SXSWi: The Review

I was struck, immediately upon entering the Austin Conference Center for SXSWi, that I was way behind the curve when it comes to technology. See, I’ve always considered myself somewhat tech-savvy. Although I was continually knocking passers-by about with my bulky Swiss Army laptop backpack on sudden (apparently unnervingly aggressive) pedestrian turns when a perpendicularly flashy icon would attract my flighty attention-span, I still figured I was switched on enough to intellectually navigate the figurative intricacies of the tech mob.

I’ve replaced video cards and power supplies on my desktops. I’ve upgraded motherboards. I’ve figured out driver problems all on my lonesome with no training or previous experience. Operating system reinstallations are a breeze. The brief flash of pride I undergo when I accomplish such lofty digital heights spur me on to explore new dimensions of physical intimacy within the mysteries of technology.

SXSWi taught me I actually knew nothing. It was simultaneously depressing and swarming with elation; the level of technology on display both shamed and inspired me.

In the audiences at panel discussions, when I pulled out my two-year-old laptop or clunky five-year-old PDA amidst the curiously unhumming ocean of macbooks and smartphones, I wanted to hide in a corner. I even regressed to using paper and pen in some presentations, to create the illusion my machinery was too expensive to flaunt in the company of techies that might moonlight as muggers. To preserve my sanity I adopted the vanity, in the company of folks tapping away on the latest wafer-thin laptops, of “Sure, but can you actually WRITE?”

An unfounded conceit, much to my chagrin.

With the top-heavy number of presentations, invariably there’s going to be outliers.

Racism reared it’s ugly head in the form of panel discussions addressing the relevancy of several ethnic groups in modern networking. I neatly sidestepped such ridiculous prison-like ideological discussions; frankly, I was shocked to see such socially-dividing daftness on the itinerary. This is 2010, folks. Not 1910. Get with the program. I advise violently shaking people by the shoulders that imagine ethnicity or sexual orientation still an issue. We can’t go global until the globe starts behaving like one.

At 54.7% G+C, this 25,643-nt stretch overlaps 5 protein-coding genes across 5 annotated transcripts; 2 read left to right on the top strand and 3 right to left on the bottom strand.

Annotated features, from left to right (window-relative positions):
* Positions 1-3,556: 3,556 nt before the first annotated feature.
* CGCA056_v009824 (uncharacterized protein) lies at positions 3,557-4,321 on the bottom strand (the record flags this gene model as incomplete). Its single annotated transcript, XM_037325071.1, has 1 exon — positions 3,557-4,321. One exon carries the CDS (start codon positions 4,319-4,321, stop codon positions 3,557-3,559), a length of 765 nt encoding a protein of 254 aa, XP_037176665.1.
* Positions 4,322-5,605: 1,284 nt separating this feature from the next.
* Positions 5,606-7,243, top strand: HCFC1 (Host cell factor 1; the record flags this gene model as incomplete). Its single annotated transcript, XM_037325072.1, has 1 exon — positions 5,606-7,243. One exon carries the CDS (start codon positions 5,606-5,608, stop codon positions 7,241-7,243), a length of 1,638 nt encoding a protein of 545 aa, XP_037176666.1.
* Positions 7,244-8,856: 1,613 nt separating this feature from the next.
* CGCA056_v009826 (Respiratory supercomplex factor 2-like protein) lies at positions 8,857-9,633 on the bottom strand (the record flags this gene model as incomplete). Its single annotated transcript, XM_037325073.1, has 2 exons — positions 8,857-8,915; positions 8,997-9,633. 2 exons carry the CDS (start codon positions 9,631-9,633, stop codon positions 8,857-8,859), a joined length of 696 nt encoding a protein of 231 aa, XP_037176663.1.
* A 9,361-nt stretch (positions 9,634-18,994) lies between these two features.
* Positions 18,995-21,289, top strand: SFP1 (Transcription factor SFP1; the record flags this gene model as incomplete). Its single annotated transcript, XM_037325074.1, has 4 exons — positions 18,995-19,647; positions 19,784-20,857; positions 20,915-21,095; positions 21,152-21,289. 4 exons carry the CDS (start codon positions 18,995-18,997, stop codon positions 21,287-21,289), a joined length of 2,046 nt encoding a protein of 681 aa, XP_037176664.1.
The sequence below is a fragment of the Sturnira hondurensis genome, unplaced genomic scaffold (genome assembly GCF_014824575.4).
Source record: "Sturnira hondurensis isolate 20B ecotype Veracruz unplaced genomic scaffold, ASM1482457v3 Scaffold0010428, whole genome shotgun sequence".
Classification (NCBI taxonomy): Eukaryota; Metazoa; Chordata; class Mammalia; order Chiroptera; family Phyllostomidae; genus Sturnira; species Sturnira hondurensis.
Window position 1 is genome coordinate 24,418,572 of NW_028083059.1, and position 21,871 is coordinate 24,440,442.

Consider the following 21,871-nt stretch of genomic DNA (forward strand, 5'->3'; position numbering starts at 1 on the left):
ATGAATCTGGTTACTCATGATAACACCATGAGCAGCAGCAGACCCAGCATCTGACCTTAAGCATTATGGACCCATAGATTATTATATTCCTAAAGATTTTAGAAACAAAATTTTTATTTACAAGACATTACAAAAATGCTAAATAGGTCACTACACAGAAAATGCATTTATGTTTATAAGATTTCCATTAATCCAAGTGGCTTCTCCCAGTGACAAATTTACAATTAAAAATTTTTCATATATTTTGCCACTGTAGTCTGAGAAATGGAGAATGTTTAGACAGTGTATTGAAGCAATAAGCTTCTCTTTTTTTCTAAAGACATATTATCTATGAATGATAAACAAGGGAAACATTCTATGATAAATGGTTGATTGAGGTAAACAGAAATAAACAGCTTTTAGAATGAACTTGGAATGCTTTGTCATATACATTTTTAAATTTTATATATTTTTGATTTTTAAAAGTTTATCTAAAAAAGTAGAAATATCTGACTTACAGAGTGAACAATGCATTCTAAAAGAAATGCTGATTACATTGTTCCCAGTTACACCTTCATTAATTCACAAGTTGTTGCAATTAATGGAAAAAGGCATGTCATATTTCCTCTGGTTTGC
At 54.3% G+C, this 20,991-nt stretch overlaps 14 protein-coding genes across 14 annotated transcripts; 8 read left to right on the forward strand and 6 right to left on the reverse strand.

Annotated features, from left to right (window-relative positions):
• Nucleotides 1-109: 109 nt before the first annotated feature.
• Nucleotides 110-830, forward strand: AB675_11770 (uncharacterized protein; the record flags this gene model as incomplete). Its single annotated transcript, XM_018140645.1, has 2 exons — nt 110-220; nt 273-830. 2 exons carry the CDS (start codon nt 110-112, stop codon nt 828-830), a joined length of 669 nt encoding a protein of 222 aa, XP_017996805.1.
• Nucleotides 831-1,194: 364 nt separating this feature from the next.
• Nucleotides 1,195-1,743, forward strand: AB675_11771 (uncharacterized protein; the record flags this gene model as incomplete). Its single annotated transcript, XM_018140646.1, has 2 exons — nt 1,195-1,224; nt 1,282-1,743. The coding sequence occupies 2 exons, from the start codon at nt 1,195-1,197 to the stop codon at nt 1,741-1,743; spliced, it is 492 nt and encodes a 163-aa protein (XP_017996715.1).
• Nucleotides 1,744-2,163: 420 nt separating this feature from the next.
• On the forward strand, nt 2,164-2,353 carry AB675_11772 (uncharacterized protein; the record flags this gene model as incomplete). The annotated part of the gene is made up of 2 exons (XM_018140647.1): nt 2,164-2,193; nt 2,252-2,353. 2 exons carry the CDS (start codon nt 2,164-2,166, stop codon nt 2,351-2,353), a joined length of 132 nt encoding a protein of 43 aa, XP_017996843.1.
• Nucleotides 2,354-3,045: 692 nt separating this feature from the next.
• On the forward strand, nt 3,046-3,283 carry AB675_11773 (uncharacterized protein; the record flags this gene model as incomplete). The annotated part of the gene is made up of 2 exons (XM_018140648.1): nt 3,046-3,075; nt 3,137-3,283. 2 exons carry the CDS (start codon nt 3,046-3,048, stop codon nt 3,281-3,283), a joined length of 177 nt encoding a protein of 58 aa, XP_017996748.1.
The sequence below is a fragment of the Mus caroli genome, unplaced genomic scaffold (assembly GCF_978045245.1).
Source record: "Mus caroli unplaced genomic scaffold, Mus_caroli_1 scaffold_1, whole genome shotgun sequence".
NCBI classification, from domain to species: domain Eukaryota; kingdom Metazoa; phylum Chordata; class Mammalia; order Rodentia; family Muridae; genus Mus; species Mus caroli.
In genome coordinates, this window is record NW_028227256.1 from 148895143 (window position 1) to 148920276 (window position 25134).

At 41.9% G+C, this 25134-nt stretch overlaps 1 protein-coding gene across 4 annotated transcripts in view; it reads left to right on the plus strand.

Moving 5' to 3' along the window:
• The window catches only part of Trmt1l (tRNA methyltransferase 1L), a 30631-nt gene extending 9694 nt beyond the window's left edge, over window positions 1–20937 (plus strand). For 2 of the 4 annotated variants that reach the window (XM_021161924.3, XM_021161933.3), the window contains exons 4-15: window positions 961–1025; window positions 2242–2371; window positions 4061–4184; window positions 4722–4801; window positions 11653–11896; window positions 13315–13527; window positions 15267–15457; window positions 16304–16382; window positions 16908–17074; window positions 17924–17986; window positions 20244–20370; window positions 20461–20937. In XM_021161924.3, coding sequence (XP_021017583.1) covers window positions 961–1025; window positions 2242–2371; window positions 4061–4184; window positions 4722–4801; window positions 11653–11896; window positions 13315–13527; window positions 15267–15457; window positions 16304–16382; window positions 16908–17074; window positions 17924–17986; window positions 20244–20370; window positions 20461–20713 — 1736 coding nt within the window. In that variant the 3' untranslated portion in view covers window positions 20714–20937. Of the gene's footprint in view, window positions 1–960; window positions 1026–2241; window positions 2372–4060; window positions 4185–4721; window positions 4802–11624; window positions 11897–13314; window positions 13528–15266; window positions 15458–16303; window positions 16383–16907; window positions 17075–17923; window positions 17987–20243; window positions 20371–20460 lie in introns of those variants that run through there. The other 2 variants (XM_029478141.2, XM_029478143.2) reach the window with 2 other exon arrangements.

The revelations I experienced were palpable. Especially when I listened to such futurist luminaries as Bruce Sterling, who closed the show, and social media experts such as Danah Boyd, who opened it.

The ideas they espoused were both dense and visceral. We’re heading somewhere new. Somewhere no one has ever gone. If you’ll forgive my Star Trek analogy, we’re heading for a technologically-driven social utopia. We thought we were going that way ten years ago, but overenthusiastic investment in burgeoning technologies put paid to that potential technoscape. Now we’re under the control of adroit business, with a healthy eye on the pocketbook rather than ethereal potential. We need that control to rein in the bloated flights of fancy that underscored the techno-bubble burst of 2000.

The future is there, and we honestly, finally, have some idea how it will look.

In the history of this small, blue, spec of dust screaming through outer space at over two million miles per hour, there’s never been a more exciting time to be alive.

The global tribe is an inevitability. Let’s get on with it.

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